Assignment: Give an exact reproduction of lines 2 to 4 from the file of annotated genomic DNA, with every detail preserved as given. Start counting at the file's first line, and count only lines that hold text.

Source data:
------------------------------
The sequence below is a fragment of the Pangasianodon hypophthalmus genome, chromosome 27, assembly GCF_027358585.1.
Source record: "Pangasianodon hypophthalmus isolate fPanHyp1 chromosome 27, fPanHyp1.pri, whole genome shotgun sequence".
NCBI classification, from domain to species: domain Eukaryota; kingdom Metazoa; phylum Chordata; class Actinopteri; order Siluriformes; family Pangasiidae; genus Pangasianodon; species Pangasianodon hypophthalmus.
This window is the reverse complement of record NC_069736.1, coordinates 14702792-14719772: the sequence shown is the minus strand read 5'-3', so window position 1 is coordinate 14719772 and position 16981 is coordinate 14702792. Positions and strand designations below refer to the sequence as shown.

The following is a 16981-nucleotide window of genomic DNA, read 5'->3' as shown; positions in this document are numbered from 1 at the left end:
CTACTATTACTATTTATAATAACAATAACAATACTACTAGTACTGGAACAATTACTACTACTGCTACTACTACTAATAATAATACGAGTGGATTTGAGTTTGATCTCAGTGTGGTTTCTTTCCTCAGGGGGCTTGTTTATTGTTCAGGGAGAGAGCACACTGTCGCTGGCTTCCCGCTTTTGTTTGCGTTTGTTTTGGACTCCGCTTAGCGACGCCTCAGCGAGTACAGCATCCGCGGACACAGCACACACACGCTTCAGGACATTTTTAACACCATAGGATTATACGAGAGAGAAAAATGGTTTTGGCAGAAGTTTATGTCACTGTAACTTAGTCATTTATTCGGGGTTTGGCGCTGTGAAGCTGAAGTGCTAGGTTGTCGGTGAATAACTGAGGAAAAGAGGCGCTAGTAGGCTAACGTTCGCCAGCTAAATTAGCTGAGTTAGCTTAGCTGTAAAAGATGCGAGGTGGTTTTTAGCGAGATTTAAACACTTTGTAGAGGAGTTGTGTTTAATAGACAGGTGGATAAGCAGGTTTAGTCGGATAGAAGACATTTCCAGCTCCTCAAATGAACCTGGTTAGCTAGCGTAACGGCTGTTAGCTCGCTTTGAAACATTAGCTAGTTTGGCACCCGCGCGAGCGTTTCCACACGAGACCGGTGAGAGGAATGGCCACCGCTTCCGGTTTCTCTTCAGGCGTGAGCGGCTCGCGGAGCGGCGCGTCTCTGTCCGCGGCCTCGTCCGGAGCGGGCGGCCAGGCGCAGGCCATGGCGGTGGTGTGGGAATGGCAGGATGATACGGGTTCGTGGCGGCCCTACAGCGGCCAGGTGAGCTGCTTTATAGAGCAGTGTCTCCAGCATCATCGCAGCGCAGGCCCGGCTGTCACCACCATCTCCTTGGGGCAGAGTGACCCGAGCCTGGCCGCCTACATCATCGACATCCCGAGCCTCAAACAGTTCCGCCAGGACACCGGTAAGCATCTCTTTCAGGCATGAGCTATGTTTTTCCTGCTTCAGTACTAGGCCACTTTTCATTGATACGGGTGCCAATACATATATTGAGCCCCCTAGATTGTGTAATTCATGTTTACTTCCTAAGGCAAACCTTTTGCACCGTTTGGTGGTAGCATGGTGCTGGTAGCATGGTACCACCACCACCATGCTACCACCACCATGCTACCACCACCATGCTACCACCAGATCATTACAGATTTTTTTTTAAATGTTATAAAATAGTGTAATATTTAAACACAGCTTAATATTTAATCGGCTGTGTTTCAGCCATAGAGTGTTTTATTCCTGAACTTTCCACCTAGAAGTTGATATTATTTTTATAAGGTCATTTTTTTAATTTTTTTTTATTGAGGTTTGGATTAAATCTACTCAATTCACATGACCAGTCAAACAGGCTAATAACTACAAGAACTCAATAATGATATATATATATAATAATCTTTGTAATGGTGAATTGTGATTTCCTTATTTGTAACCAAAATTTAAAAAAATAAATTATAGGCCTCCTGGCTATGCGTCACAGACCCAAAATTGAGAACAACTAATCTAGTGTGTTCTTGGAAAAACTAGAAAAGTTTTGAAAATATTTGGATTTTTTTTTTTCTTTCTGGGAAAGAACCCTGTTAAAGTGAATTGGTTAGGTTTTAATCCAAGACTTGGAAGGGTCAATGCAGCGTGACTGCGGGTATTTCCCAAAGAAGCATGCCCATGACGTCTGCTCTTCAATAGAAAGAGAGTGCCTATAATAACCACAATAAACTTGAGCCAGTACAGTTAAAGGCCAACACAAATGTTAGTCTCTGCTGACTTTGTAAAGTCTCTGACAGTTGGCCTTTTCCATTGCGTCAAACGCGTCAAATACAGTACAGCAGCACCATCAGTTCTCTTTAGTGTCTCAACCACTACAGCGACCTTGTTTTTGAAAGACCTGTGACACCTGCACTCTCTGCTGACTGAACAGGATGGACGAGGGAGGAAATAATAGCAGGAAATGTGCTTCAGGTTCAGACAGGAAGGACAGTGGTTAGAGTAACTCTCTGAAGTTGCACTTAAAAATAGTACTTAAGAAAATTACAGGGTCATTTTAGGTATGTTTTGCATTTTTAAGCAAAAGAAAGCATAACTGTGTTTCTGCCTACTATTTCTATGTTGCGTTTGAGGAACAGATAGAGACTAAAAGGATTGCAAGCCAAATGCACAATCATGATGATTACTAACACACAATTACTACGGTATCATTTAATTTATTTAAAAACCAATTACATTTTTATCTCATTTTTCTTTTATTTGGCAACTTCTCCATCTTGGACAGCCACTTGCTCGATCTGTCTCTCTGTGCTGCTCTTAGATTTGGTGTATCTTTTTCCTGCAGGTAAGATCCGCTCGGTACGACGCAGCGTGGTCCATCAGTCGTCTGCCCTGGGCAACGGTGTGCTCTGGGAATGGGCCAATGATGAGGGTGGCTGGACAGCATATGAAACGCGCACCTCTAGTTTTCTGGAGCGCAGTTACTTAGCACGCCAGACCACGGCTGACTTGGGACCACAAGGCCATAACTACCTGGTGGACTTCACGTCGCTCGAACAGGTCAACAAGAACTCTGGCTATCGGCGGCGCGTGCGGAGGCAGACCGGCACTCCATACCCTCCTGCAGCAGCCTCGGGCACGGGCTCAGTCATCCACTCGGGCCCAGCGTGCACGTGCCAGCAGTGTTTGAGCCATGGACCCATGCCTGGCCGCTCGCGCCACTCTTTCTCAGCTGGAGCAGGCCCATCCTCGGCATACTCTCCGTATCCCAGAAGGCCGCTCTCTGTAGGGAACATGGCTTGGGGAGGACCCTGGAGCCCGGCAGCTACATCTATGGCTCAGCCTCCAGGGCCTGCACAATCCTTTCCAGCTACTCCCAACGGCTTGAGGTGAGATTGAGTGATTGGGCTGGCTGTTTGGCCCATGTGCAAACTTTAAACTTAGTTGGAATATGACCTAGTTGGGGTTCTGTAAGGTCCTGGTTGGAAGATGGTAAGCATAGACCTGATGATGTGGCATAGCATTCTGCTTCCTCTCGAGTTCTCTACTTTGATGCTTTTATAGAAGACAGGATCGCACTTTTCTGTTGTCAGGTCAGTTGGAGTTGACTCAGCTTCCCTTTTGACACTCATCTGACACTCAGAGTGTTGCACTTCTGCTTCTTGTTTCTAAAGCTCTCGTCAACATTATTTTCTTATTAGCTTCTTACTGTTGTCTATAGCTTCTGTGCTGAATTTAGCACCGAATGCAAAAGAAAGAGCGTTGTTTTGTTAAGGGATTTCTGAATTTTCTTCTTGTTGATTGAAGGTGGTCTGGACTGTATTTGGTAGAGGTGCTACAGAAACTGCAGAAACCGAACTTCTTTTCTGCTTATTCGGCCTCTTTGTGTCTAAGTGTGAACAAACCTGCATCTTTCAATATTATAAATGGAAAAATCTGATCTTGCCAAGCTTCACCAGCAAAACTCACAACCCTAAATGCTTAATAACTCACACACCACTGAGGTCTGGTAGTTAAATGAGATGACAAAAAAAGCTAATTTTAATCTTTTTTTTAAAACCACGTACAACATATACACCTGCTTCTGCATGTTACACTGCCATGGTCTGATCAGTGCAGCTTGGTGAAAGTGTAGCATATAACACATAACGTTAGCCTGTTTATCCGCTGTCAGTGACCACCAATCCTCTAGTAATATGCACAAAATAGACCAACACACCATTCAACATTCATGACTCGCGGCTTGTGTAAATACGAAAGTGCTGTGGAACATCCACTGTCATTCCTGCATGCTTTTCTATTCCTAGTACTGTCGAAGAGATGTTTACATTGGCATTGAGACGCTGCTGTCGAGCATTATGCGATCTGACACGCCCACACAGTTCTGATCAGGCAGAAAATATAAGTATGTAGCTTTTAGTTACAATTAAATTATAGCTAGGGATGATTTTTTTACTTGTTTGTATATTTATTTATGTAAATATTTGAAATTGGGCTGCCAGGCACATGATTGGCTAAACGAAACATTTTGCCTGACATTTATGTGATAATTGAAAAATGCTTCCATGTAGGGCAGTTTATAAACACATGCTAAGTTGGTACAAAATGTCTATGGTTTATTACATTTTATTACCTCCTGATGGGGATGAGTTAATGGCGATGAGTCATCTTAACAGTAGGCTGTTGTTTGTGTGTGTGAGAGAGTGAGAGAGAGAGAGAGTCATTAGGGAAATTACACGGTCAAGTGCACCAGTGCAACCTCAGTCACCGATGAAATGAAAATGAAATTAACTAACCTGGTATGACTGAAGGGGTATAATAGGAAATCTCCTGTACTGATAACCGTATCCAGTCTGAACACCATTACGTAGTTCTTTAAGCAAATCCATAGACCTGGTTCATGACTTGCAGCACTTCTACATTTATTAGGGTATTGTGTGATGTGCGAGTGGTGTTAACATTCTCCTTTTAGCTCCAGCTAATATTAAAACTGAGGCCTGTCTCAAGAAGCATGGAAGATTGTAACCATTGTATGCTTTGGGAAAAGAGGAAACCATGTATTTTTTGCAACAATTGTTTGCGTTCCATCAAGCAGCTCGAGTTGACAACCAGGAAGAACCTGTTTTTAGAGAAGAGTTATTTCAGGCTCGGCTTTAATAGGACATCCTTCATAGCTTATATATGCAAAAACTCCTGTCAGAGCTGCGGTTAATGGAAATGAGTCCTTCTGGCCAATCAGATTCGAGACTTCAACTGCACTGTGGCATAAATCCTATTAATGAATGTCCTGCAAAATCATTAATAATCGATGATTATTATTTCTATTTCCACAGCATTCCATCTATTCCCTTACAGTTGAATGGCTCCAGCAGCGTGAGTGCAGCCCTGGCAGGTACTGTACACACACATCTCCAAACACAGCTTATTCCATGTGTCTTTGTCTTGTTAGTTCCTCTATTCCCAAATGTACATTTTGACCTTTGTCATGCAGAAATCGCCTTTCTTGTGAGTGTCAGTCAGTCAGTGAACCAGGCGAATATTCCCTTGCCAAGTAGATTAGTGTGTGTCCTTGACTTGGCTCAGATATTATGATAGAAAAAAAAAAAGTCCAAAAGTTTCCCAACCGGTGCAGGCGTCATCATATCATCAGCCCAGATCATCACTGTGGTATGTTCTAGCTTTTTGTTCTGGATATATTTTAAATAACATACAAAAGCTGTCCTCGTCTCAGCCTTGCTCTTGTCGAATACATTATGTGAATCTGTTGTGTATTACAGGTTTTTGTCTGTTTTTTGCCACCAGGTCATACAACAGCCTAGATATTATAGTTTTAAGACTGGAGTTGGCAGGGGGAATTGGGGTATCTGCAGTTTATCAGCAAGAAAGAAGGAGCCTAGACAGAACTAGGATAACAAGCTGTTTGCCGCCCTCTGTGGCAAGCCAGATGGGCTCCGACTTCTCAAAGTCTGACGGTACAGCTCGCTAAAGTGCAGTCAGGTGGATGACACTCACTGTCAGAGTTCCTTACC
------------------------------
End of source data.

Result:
Source record: "Pangasianodon hypophthalmus isolate fPanHyp1 chromosome 27, fPanHyp1.pri, whole genome shotgun sequence".
NCBI classification, from domain to species: domain Eukaryota; kingdom Metazoa; phylum Chordata; class Actinopteri; order Siluriformes; family Pangasiidae; genus Pangasianodon; species Pangasianodon hypophthalmus.
This window is the reverse complement of record NC_069736.1, coordinates 14702792-14719772: the sequence shown is the minus strand read 5'-3', so window position 1 is coordinate 14719772 and position 16981 is coordinate 14702792. Positions and strand designations below refer to the sequence as shown.